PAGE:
When I get tired at five, I go visit my friends. Always staying busy, but doing one thing at a time, without getting overwhelmed. Living peacefully and enjoying the little things. Getting along with your friends. Spring, summer, fall, winter. Live it to the fullest. I still have so much to do. Laughter is the most important thing. I laugh wherever I go. Of course I am! I give thanks for it every day.

For example, I use my car to help friends get to the hospital. The trick is just to live. All belong to some form of neighborhood association, where they feel cared for as though by family. They celebrate all the time, even little things.

Music, song, and dance are essential parts of daily life. They have an important purpose in life, or several. They are relaxed and enjoy all that they do. They are very proud of their traditions and local culture. They are passionate about everything they do, however insignificant it might seem.

Locals have a strong sense of yuimaaru´┐Żrecognizing the connection between people. They help each other with everything from work in the fields harvesting sugarcane or planting rice to building houses and municipal projects. Our friend Miyagi, who ate dinner with us on our last night in town, told us that he was building a new home with the help of all his friends, and that we could stay there the next time we were in Ogimi.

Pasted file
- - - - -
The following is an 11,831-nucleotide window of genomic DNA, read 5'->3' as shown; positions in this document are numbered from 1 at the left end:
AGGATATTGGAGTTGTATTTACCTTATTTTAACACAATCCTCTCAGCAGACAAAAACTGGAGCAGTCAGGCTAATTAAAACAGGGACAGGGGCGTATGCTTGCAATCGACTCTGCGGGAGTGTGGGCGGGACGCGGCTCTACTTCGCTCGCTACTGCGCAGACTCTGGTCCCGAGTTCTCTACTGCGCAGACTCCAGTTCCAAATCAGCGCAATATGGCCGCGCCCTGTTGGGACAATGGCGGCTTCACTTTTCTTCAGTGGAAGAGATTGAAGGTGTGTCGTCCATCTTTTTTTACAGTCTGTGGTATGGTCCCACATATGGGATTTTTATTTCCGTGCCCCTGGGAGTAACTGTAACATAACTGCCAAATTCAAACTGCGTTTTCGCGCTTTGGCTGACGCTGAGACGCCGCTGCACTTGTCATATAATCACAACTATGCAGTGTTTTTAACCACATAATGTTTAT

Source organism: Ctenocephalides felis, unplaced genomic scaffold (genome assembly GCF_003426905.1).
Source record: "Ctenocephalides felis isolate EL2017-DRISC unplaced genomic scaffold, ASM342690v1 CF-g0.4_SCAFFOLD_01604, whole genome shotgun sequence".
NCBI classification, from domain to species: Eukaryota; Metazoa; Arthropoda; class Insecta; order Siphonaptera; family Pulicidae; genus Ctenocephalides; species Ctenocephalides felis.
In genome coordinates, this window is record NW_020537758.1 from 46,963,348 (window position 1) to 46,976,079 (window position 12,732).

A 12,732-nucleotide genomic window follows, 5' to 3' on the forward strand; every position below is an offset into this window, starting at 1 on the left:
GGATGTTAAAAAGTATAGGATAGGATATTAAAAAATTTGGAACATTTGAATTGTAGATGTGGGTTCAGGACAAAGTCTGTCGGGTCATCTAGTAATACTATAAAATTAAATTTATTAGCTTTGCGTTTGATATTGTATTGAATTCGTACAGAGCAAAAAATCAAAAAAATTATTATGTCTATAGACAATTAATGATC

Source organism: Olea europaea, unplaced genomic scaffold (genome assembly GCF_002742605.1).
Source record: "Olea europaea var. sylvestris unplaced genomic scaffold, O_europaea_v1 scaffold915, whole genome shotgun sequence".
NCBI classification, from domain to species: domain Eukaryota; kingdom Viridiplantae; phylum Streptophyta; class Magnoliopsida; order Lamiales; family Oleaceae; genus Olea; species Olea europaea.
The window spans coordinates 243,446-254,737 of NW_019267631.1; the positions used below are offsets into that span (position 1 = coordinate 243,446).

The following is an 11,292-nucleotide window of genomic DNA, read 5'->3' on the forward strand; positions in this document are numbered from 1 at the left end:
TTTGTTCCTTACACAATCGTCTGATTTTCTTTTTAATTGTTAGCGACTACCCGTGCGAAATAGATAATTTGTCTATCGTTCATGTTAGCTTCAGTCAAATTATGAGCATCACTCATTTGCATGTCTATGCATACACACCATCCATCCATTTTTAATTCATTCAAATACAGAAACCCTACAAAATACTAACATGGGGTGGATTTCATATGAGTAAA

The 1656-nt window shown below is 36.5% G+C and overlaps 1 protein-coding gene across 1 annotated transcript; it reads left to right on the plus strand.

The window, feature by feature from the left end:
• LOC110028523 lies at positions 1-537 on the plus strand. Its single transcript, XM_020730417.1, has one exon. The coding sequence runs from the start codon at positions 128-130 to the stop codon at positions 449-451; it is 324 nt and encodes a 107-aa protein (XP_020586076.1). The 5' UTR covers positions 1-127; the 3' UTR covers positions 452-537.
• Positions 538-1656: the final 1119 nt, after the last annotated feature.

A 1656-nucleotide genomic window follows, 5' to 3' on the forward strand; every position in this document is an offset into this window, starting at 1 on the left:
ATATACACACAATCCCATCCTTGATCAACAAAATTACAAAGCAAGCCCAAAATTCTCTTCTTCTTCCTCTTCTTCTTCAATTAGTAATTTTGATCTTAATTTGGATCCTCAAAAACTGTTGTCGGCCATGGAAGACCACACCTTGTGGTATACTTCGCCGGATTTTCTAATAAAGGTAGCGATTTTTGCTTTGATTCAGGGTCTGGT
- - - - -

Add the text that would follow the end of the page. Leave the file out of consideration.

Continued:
They are always busy, but they occupy themselves with tasks that allow them to relax. Moreover, it has the highest ratio of centenarians in the world: more than for every million people as of September As a result not only of conflicts on the battlefield but also of hunger and a lack of resources once the war ended, the average life expectancy was not very high during the s and s.

What secrets to long life do the Japanese hold? What is it about Okinawa that makes it the best of the best in terms of life expectancy?

Experts point out that, for one thing, Okinawa is the only province in Japan without trains. Its residents have to walk or cycle when not driving. The most concrete and widely cited data on diet in Okinawa come from studies by Makoto Suzuki, a cardiologist at the University of the Ryukyus, who has published more than seven hundred scientific articles on nutrition and aging in Okinawa since Bradley J.

Willcox and D. Variety seems to be key. They ate an average of eighteen different foods each day, a striking contrast to the nutritional poverty of our fast-food culture. They eat at least five servings of fruits and vegetables every day. At least seven types of fruits and vegetables are consumed by Okinawans on a daily basis. More than 30 percent of their daily calories comes from vegetables.

Grains are the foundation of their diet. Japanese people eat white rice every day, sometimes adding noodles. Rice is the primary food in Okinawa, as well. We drove through several sugarcane fields every morning on our way to Ogimi, and even drank a glass of cane juice at Nakijin Castle.

Beside the stall selling the juice was a sign describing the anticarcinogenic benefits of sugarcane. In addition to these basic dietary principles, Okinawans eat fish an average of three times per week; unlike in other parts of Japan, the most frequently consumed meat is pork, though locals eat it only once or twice per week.